Klondike Gold Rush anniversary is complicated, but worth commemorating

Jul 13, 2022, 11:05 AM | Updated: 1:24 pm

The steamship PORTLAND, in a 1905 photo, brought a ton of gold to Seattle on July 17, 1897 and signaled the start of the Klondike Gold Rush. (Courtesy MOHAI) The former federal Assay Office on First Hill was an important feather in Seattle's cap; gold converted here to currency helped fuel local economic growth. (Feliks Banel/KIRO Newsradio) The statue of William Seward in Volunteer Park commemorates the Secretary of State who led the charge to buy Alaska from the Russians in 1867. (Feliks Banel/KIRO Newsradio) Charles Beall is superintendent of Klondike Gold Rush National Historic Park in Seattle. (Feliks Banel/KIRO Newsradio) The PORTLAND arrived with a ton of gold on July 17, 1897 at what's now Miner's Landing on the Seattle waterfront. (Feliks Banel/KIRO Newsradio) The Alaska Yukon Pacific Exposition celebrated, in part, Seattle's role in the Klondike Gold Rush, and was held on the UW campus in 1909. (Feliks Banel/KIRO Newsradio)

This weekend will mark 125 years since the arrival of the steamship PORTLAND with its cargo of gold on the Seattle waterfront – which signaled the start of the Klondike Gold Rush. That event shaped the city like nothing else before or since, but celebrations of the gold rush anniversary have changed too.

You can’t overstate what a big deal the Klondike Gold Rush was in Seattle’s explosive growth, by all possible indicators, from 1897 and through the next decade or so that followed.

One such measure is just population. In 1900, Seattle had 81,000 people, by 1910, it had 237,000 people – nearly tripling in size – so the crazy growth we’ve had here lately doesn’t even come close.

And Seattle didn’t strike it rich by mining for gold. Seattle made a fortune by mining the miners – selling them the clothes, tools, food, and steamship tickets they needed to get “North . . . to Alaska” and over into Canada where the gold was discovered. Of the 100,000 or so who sought gold in the Klondike, a full 70,000 came through Seattle on the way there.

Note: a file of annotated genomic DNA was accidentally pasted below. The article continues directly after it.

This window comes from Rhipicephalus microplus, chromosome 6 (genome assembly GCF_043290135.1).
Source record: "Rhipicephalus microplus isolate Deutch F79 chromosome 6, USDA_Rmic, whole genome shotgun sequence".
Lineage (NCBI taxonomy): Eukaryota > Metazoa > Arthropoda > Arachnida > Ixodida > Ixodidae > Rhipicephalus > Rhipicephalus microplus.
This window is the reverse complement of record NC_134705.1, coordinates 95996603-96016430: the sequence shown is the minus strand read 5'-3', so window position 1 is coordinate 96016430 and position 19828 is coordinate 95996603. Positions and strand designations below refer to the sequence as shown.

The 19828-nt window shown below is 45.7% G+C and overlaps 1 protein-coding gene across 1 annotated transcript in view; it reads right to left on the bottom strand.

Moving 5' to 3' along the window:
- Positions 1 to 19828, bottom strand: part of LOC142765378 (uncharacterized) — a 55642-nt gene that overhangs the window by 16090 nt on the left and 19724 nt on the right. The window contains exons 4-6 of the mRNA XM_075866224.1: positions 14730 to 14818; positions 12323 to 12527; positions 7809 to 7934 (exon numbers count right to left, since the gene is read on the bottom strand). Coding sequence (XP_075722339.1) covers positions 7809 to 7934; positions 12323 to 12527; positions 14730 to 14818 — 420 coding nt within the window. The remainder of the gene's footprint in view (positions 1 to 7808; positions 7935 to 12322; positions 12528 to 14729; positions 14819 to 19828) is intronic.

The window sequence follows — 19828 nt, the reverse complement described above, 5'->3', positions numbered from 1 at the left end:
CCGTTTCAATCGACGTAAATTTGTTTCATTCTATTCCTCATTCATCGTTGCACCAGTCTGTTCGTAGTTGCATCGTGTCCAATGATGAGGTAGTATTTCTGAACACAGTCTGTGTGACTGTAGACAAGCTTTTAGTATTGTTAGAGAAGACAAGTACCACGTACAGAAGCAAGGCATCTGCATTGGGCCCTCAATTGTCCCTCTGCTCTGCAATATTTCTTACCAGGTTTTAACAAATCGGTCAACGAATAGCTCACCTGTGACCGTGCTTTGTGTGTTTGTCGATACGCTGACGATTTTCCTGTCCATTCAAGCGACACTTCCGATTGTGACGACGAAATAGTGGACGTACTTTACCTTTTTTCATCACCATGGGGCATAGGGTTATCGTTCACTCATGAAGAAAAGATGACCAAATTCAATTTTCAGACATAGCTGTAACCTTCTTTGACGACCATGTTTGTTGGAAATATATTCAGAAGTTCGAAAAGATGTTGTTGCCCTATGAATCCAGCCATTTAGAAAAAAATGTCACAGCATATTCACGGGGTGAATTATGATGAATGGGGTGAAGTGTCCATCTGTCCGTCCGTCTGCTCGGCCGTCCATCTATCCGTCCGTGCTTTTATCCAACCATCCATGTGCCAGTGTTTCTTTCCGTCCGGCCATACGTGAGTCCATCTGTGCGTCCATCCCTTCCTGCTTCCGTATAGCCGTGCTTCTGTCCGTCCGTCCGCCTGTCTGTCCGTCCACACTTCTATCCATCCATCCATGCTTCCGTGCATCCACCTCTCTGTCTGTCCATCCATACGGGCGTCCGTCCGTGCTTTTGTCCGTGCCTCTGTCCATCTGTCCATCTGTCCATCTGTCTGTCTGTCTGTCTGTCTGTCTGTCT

The Gold Rush anniversary used to be celebrated around here a lot, and it was a much bigger deal in the past – probably inevitable given the march of time and fading memories. We’ve seen a similar phenomenon around this year’s tepid civic commemorations of the 60th anniversary of the 1962 Seattle World’s Fair, KIRO Newsradio’s efforts notwithstanding.

But the Gold Rush had a tail that was long and wide. It inspired the 1909 world’s fair – the Alaska Yukon Pacific Exposition (or “AYPE”) – held on the University of Washington campus, as well as the annual “Golden Potlatch” summer carnival that was first held in 1911 (and which was a bit like a proto Seafair). Many local businesses trace their roots to the Gold Rush era, and some were even founded by “argonauts” – such as Nordstrom and Bartell Drugs.

It should come as no surprise that the 25th anniversary of the Klondike Gold Rush was a huge deal in July 1922 – with plenty of surviving “Sourdoughs” (a nickname for Klondike gold-seekers) taking part in reenactments on the waterfront, and a big fireworks show on Lake Union. By the time of the 50th anniversary in 1947, however, the festivities were first delayed for a year and then canceled when organizers couldn’t raise any money.

The trend of diminishing interest was bucked somewhat for the 100th anniversary in 1997.

It was back in the mid-1990s when former Greater Seattle Chamber of Commerce executive Michael Luis – who is himself the grandson of Alaska miners – began working with people in Seattle and Alaska to organize and raise money for a centennial celebration called “Ton of Gold Weekend” 25 years ago.

Standing earlier this week in the shadow of the Seattle Great Wheel – which is roughly the spot where the gold-filled PORTLAND docked in 1897 – Luis described the celebration held there at Miner’s Landing a quarter-century ago.